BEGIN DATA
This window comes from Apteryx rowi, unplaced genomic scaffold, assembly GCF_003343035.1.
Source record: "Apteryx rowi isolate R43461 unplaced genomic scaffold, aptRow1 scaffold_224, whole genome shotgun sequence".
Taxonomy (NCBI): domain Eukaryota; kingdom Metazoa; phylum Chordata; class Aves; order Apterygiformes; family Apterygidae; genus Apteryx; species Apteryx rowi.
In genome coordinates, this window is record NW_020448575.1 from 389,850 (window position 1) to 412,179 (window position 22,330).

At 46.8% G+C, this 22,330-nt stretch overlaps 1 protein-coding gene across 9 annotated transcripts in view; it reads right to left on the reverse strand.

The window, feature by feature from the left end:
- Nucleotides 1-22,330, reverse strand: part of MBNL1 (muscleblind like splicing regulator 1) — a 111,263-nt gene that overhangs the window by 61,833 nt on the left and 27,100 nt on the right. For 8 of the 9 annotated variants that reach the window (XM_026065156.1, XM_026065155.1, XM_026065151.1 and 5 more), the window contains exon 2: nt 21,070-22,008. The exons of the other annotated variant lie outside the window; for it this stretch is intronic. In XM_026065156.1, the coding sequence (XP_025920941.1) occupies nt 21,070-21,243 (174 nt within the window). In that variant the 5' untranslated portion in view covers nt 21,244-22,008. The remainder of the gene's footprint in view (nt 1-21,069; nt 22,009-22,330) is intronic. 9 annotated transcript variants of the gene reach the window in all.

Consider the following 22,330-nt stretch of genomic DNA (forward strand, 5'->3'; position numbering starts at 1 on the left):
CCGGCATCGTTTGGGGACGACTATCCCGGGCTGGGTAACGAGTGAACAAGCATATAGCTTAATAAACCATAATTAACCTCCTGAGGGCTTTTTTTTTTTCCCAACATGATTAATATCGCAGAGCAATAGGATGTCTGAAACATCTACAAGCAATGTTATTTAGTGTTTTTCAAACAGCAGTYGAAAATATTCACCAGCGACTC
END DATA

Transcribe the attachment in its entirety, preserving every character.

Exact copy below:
This window comes from Apteryx rowi, unplaced genomic scaffold, assembly GCF_003343035.1.
Source record: "Apteryx rowi isolate R43461 unplaced genomic scaffold, aptRow1 scaffold_224, whole genome shotgun sequence".
Taxonomy (NCBI): domain Eukaryota; kingdom Metazoa; phylum Chordata; class Aves; order Apterygiformes; family Apterygidae; genus Apteryx; species Apteryx rowi.
In genome coordinates, this window is record NW_020448575.1 from 389,850 (window position 1) to 412,179 (window position 22,330).

At 46.8% G+C, this 22,330-nt stretch overlaps 1 protein-coding gene across 9 annotated transcripts in view; it reads right to left on the reverse strand.

The window, feature by feature from the left end:
- Nucleotides 1-22,330, reverse strand: part of MBNL1 (muscleblind like splicing regulator 1) — a 111,263-nt gene that overhangs the window by 61,833 nt on the left and 27,100 nt on the right. For 8 of the 9 annotated variants that reach the window (XM_026065156.1, XM_026065155.1, XM_026065151.1 and 5 more), the window contains exon 2: nt 21,070-22,008. The exons of the other annotated variant lie outside the window; for it this stretch is intronic. In XM_026065156.1, the coding sequence (XP_025920941.1) occupies nt 21,070-21,243 (174 nt within the window). In that variant the 5' untranslated portion in view covers nt 21,244-22,008. The remainder of the gene's footprint in view (nt 1-21,069; nt 22,009-22,330) is intronic. 9 annotated transcript variants of the gene reach the window in all.

Consider the following 22,330-nt stretch of genomic DNA (forward strand, 5'->3'; position numbering starts at 1 on the left):
CCGGCATCGTTTGGGGACGACTATCCCGGGCTGGGTAACGAGTGAACAAGCATATAGCTTAATAAACCATAATTAACCTCCTGAGGGCTTTTTTTTTTTCCCAACATGATTAATATCGCAGAGCAATAGGATGTCTGAAACATCTACAAGCAATGTTATTTAGTGTTTTTCAAACAGCAGTYGAAAATATTCACCAGCGACTC